Typically, credit-rating agencies have access to information that you, as an investor, don't. They're permitted to peer under the hood of complex derivatives and they are paid to take a close look at the balance sheets of companies that get little scrutiny and whose finances might be difficult to understand.

They don't always do a great job analyzing this information -- see the 2008 financial crisis, which they and their brethren are partly responsible for -- but it's core to their basic business model, which is assessing and summarizing the creditworthiness of entities that investors don't have the time or access to understand themselves.

But Moody's doesn't have access to secret documents about the budget of the United States of America. They don't know hidden facts about the country's finances, or the willingness of the two political parties to come to a deficit-reduction deal. Moreover, the finances of the United States are better known and more widely discussed than the finances of any country or corporation in the entire world. Moody's has no particular comparative advantage here. Its assessment of the federal government's solvency is no more credible than the assessments made every day by think tanks, pundits, academics, reporters, politicians, and dozens of others. But that doesn't mean it's wrong.

Moody's warning is simple: "Budget negotiations during the 2013 Congressional legislative session will likely determine the direction of the US government's Aaa rating," the agency said in a statement. "If those negotiations lead to specific policies that produce a stabilization and then downward trend in the ratio of federal debt to GDP over the medium term," then the U.S. will keep its Aaa credit rating. If those negotiations fail, it will probably be knocked down by one notch.

And why shouldn't it be? How many times should the American political system be permitted to fail to accomplish its stated aims before we begin concluding that there's something structurally wrong in American politics that needs to be priced into our predictions of how well Washington will manage its budget going forward? How many times should one party in Congress be permitted to threaten that it will force the country to default on debts that it could pay before investors begin wondering whether the United States is as responsible a borrower as they believed it was prior to this kind of continuous brinksmanship?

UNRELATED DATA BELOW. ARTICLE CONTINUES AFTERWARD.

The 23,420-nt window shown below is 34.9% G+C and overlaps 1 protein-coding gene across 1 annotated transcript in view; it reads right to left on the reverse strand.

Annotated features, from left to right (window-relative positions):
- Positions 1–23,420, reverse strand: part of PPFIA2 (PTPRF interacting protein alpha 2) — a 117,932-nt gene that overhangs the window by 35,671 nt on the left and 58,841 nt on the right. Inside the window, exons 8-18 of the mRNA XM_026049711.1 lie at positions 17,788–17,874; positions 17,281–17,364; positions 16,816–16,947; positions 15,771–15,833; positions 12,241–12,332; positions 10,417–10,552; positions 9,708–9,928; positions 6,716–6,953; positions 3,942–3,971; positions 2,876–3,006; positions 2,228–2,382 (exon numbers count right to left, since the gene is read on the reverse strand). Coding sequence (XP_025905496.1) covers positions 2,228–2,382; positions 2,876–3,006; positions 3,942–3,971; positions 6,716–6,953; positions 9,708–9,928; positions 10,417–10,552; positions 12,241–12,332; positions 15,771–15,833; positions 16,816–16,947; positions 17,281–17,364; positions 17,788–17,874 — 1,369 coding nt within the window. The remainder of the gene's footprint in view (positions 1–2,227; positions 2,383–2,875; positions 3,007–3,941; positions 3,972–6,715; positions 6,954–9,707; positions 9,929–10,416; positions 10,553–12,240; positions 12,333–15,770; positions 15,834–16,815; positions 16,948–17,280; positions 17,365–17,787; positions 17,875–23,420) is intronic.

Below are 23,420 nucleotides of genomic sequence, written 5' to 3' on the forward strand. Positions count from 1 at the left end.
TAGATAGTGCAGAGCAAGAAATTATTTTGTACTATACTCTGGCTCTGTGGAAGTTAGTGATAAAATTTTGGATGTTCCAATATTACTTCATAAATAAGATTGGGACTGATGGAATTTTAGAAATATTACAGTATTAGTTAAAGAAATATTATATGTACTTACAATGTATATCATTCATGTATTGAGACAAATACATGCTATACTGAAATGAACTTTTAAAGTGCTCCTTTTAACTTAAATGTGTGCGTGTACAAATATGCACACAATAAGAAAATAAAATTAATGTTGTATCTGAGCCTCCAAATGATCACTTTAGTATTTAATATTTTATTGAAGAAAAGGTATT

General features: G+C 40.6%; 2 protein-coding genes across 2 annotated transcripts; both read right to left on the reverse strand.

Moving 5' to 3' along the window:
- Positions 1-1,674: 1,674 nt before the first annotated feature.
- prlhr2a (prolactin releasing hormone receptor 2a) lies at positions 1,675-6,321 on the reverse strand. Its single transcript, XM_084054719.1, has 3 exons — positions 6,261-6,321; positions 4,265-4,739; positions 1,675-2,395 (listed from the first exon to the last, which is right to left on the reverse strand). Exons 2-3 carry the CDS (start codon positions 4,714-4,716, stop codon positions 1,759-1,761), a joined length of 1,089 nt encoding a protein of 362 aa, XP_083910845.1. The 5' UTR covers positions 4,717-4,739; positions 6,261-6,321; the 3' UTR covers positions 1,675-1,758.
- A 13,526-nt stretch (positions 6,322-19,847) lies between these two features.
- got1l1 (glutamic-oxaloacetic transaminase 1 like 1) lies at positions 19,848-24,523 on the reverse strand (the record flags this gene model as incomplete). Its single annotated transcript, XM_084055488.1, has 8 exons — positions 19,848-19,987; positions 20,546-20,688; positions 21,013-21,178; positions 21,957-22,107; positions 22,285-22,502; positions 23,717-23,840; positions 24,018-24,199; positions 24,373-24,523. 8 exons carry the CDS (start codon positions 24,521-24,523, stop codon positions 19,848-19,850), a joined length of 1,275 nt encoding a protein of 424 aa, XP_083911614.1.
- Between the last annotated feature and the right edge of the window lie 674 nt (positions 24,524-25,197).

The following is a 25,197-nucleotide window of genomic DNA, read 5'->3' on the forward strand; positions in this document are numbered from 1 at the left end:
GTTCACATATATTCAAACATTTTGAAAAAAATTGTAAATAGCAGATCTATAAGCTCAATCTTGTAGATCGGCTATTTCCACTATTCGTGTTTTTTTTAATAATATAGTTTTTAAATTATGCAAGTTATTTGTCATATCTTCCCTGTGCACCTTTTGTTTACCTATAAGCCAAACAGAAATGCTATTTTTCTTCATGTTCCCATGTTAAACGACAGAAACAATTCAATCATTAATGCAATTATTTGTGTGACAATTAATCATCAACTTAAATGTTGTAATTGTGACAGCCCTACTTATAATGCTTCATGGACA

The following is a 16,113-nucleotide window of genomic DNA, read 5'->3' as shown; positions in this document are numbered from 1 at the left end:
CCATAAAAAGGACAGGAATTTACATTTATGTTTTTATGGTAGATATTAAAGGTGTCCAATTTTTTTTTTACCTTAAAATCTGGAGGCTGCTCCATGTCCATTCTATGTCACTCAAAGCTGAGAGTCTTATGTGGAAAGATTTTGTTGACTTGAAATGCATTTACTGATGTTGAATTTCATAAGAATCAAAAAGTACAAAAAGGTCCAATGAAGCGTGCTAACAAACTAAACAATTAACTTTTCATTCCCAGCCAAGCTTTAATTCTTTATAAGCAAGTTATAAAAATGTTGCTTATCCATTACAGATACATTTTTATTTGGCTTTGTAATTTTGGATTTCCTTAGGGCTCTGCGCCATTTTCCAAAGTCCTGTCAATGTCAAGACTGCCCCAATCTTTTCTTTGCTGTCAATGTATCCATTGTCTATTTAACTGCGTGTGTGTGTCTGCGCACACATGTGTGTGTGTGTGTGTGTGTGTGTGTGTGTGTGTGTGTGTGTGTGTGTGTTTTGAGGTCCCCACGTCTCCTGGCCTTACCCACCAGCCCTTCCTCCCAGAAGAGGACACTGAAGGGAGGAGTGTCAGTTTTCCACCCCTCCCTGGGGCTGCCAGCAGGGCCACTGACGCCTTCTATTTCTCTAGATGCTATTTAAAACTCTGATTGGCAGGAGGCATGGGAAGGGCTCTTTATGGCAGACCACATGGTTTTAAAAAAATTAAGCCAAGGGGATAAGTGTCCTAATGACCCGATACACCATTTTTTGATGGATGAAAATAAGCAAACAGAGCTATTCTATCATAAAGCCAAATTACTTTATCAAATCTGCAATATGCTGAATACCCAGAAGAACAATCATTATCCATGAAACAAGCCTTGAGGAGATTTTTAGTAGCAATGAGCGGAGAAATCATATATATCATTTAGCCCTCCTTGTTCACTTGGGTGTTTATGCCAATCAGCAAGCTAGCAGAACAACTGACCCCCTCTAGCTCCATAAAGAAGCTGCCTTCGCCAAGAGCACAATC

There tends to be a backlash when credit-ratings agencies take aim at the United States. When Standard & Poor's began threatening a downgrade, Treasury Secretary Tim Geithner snapped that handicapping political debates in Washington was not their "comparative advantage."

He was right about that. But, if anything, the fact that ratings agencies know that American politics isn't their comparative advantage has made them overly cautious when assessing the fiscal prospects of the United States.

Handicapping the American political system is the comparative advantage of congressional scholars Norm Ornstein and Thomas Mann. And their new book on the subject is called, in deference to everyone who doesn't want to believe that the dysfunction in Washington really is something now, "It's Even Worse Than It Looks."

I agree with them. And so insofar as credit-rating agencies like Moody's are wrong about Congress's ability to make responsible fiscal decisions going forward, my worry isn't that they're being overly pessimistic. It's that they still don't understand how bad things have gotten.